Based on Freud’s theory, Ted Bundy could not be happy because he was organized and had no idea how to handle his past issues. Furthermore, he knew what he was doing, but had no remorse for the victims or their families.
When we talk about Ted Bundy when it comes to social/behaviour. When we define social psychology as the branch of psychology that deals with social interactions, including their origins and their effects on the individual. Behavioristics refers to a theory of learning that holds that all behaviours are learned through conditioning.
According to Bundy, his childhood was uneventful and normal, as evidenced by his family and friends. It turns out, however, that his childhood was awkward, and at times he crossed the line between propriety, legality, and morality. Due to the fact that he had believed his mother to be his sister for so long and his grandparents to be his parents, we start seeing some strange behaviour that could have led to his fate.
As a child, Ted Bundy was often left to his own devices at summer camps. In one instance saw a little girl running, only to fall into one of his traps and suffer serious injury upon being impaled by a large stick with nails. Sandi Holt, who knew Bundy from childhood, recounts that he had a speech impediment which drew ridicule from the other Boy Scouts and could not get along with his stepfather. To express his jealousy over this relationship, Bundy reportedly had an incident at Sears involving wetting himself in public.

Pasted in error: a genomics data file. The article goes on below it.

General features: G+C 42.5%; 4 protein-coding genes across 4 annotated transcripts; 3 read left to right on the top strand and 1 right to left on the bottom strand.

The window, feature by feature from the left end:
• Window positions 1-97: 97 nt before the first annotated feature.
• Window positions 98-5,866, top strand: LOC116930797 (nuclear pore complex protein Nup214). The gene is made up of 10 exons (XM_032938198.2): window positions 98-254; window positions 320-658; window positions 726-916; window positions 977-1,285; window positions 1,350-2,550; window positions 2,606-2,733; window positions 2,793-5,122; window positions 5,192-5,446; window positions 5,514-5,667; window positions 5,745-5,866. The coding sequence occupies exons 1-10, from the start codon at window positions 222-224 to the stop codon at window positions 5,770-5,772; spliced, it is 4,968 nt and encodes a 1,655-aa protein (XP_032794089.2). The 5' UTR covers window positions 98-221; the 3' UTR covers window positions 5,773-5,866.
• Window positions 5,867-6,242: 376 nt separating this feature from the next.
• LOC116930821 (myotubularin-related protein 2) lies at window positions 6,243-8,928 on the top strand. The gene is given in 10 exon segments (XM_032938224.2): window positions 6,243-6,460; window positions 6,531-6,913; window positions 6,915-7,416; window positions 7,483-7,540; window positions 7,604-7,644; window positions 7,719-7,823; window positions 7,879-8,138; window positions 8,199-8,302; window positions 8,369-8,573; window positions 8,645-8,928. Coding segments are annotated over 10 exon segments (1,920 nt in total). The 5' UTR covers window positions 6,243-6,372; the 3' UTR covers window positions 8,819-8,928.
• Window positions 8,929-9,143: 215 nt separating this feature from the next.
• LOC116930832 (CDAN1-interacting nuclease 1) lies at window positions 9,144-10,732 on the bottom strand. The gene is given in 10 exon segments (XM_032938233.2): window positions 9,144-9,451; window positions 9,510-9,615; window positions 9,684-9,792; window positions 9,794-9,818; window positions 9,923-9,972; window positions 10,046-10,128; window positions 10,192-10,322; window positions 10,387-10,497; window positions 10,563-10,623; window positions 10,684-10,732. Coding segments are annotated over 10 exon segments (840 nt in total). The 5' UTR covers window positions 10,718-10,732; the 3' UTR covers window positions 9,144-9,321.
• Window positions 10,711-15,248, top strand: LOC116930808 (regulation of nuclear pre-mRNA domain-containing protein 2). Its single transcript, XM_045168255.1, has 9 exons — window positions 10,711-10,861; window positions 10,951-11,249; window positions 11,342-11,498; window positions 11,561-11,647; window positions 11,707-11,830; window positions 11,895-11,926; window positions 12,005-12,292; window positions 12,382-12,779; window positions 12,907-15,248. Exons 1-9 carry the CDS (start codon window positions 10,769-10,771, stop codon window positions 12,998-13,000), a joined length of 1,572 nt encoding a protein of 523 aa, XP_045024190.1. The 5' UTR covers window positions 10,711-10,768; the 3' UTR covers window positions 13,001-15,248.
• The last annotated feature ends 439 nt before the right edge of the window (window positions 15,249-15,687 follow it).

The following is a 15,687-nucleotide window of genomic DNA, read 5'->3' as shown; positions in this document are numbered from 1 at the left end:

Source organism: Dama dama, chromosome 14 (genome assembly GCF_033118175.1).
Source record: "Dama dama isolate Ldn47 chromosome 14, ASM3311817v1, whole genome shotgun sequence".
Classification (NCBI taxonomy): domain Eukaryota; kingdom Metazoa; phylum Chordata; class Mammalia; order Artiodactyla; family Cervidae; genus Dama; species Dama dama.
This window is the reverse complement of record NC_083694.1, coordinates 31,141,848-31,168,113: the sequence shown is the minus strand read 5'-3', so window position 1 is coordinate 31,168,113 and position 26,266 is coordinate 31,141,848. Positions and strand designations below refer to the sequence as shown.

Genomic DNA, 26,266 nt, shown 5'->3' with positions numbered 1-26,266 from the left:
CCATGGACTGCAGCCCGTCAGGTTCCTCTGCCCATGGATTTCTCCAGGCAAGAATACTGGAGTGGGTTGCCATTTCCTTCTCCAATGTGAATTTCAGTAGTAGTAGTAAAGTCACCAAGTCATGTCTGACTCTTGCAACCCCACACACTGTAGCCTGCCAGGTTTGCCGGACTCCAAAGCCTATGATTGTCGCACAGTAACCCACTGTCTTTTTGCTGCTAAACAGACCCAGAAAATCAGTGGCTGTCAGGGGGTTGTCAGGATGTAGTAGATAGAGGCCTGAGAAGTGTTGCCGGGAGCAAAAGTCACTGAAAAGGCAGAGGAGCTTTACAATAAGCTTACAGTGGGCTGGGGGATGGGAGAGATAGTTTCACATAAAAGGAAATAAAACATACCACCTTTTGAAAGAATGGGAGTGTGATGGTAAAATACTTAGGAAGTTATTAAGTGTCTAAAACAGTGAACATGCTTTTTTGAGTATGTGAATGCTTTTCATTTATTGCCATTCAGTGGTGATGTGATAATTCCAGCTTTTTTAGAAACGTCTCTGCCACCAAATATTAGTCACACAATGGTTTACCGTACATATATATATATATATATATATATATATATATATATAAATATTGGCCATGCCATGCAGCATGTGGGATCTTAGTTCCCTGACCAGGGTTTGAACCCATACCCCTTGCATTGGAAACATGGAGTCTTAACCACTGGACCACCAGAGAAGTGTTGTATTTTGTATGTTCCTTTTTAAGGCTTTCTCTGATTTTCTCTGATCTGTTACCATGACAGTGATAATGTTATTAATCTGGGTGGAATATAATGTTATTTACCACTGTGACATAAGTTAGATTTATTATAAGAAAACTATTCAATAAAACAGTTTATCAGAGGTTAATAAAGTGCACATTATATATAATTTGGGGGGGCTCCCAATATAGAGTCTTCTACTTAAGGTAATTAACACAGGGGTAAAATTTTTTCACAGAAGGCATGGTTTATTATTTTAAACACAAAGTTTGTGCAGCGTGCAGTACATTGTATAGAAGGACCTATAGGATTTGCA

Despite the fact that Bundy was not a bad athlete, he did not make the school basketball or baseball teams, a disappointment that he had difficulty dealing with. He was a loner in high school and only went on one date. Afterwards, he explained, “I didn’t dislike or fear women, just didn’t seem to know what to do with them.”
In the years leading up to his execution on January 24th, 1989, Ted Bundy was many things, but he was also very lost and confused. There was a lot of publicity surrounding Ted Bundy’s death, and people waited outside the prison and fired fireworks when he had finally been killed. He will always be remembered as one of the most studied serial killers.